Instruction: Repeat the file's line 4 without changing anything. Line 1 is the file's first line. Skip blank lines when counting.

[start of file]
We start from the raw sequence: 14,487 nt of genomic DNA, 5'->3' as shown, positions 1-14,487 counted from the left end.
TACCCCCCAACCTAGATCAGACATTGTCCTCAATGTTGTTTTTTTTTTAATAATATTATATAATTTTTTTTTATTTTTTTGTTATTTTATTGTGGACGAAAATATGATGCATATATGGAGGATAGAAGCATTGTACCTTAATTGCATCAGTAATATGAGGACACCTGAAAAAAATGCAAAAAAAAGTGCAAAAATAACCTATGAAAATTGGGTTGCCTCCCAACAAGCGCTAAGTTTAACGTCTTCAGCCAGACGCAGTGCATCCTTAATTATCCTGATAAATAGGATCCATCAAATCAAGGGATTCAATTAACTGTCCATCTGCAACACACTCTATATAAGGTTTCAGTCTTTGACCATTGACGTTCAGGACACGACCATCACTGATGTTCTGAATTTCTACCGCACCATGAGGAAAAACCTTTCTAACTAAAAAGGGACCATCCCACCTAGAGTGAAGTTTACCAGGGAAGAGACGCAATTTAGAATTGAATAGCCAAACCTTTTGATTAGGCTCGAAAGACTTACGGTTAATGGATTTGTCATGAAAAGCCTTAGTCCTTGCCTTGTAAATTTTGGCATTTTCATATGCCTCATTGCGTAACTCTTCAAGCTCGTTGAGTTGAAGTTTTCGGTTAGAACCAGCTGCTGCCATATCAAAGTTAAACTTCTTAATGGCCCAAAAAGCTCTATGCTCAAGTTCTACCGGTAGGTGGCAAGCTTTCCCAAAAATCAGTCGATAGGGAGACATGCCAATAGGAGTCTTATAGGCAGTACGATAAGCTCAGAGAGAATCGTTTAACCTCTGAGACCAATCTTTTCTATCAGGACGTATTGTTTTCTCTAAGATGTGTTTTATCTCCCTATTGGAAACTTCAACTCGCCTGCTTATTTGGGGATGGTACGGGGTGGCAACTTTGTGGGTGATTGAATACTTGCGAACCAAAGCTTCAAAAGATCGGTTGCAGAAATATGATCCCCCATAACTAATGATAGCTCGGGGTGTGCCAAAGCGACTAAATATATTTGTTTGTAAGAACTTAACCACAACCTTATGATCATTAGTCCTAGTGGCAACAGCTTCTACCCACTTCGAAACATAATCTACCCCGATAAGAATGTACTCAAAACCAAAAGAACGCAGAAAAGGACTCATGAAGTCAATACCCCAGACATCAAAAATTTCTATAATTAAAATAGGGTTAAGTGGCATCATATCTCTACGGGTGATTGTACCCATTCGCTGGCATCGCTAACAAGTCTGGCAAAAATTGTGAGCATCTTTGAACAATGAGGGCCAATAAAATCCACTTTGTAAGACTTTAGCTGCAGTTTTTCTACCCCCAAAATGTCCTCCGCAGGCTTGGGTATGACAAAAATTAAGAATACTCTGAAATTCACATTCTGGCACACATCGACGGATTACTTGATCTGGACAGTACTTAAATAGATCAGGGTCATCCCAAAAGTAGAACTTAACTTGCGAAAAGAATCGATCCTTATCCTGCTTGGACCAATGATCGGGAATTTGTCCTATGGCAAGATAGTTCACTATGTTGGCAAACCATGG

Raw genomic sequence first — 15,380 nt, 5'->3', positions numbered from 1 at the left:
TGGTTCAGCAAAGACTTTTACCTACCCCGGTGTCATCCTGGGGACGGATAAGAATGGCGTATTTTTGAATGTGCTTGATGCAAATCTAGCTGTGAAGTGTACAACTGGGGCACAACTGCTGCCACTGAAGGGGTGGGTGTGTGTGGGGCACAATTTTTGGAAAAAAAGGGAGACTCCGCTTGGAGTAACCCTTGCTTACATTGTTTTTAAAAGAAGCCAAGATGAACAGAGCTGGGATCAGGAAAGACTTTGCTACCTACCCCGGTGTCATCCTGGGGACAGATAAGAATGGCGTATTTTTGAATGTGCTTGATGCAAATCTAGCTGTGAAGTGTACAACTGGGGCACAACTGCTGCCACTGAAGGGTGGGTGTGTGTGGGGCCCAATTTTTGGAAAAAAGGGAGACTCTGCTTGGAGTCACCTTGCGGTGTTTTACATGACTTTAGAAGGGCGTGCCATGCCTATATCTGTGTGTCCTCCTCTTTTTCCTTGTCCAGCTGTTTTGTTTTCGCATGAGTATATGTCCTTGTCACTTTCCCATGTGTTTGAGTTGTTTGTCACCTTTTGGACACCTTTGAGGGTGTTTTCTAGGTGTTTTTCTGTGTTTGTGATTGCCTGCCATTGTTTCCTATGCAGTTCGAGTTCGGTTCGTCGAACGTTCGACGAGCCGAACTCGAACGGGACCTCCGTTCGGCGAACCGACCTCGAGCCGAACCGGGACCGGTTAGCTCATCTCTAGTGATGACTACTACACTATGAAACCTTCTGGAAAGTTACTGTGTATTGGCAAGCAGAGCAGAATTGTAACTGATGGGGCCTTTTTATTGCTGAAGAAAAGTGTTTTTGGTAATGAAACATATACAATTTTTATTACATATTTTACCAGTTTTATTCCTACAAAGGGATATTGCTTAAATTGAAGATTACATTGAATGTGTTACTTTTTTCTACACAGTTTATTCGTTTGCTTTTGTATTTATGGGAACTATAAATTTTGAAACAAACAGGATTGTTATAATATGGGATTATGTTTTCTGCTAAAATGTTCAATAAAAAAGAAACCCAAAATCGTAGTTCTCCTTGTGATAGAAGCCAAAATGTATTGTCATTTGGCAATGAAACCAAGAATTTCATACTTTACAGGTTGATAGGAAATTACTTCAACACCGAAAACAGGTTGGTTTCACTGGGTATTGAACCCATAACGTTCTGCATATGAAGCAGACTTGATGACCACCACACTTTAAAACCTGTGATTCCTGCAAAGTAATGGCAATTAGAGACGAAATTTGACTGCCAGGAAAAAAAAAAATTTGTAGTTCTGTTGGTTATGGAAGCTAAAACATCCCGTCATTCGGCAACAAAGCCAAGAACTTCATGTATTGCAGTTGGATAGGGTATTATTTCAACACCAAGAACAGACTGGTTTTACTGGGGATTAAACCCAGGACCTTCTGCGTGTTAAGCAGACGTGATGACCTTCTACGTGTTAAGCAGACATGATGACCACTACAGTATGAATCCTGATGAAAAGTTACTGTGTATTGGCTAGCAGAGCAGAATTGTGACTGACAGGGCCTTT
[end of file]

TGGTTCAGCAAAGACTTTTACCTACCCCGGTGTCATCCTGGGGACGGATAAGAATGGCGTATTTTTGAATGTGCTTGATGCAAATCTAGCTGTGAAGTGTACAACTGGGGCACAACTGCTGCCACTGAAGGGGTGGGTGTGTGTGGGGCACAATTTTTGGAAAAAAAGGGAGACTCCGCTTGGAGTAACCCTTGCTTACATTGTTTTTAAAAGAAGCCAAGATGAACAGAGCTGGGATCAGGAAAGACTTTGCTACCTACCCCGGTGTCATCCTGGGGACAGATAAGAATGGCGTATTTTTGAATGTGCTTGATGCAAATCTAGCTGTGAAGTGTACAACTGGGGCACAACTGCTGCCACTGAAGGGTGGGTGTGTGTGGGGCCCAATTTTTGGAAAAAAGGGAGACTCTGCTTGGAGTCACCTTGCGGTGTTTTACATGACTTTAGAAGGGCGTGCCATGCCTATATCTGTGTGTCCTCCTCTTTTTCCTTGTCCAGCTGTTTTGTTTTCGCATGAGTATATGTCCTTGTCACTTTCCCATGTGTTTGAGTTGTTTGTCACCTTTTGGACACCTTTGAGGGTGTTTTCTAGGTGTTTTTCTGTGTTTGTGATTGCCTGCCATTGTTTCCTATGCAGTTCGAGTTCGGTTCGTCGAACGTTCGACGAGCCGAACTCGAACGGGACCTCCGTTCGGCGAACCGACCTCGAGCCGAACCGGGACCGGTTAGCTCATCTCTAGTGATGACTACTACACTATGAAACCTTCTGGAAAGTTACTGTGTATTGGCAAGCAGAGCAGAATTGTAACTGATGGGGCCTTTTTATTGCTGAAGAAAAGTGTTTTTGGTAATGAAACATATACAATTTTTATTACATATTTTACCAGTTTTATTCCTACAAAGGGATATTGCTTAAATTGAAGATTACATTGAATGTGTTACTTTTTTCTACACAGTTTATTCGTTTGCTTTTGTATTTATGGGAACTATAAATTTTGAAACAAACAGGATTGTTATAATATGGGATTATGTTTTCTGCTAAAATGTTCAATAAAAAAGAAACCCAAAATCGTAGTTCTCCTTGTGATAGAAGCCAAAATGTATTGTCATTTGGCAATGAAACCAAGAATTTCATACTTTACAGGTTGATAGGAAATTACTTCAACACCGAAAACAGGTTGGTTTCACTGGGTATTGAACCCATAACGTTCTGCATATGAAGCAGACTTGATGACCACCACACTTTAAAACCTGTGATTCCTGCAAAGTAATGGCAATTAGAGACGAAATTTGACTGCCAGGAAAAAAAAAAATTTGTAGTTCTGTTGGTTATGGAAGCTAAAACATCCCGTCATTCGGCAACAAAGCCAAGAACTTCATGTATTGCAGTTGGATAGGGTATTATTTCAACACCAAGAACAGACTGGTTTTACTGGGGATTAAACCCAGGACCTTCTGCGTGTTAAGCAGACGTGATGACCTTCTACGTGTTAAGCAGACATGATGACCACTACAGTATGAATCCTGATGAAAAGTTACTGTGTATTGGCTAGCAGAGCAGAATTGTGACTGACAGGGCCTTT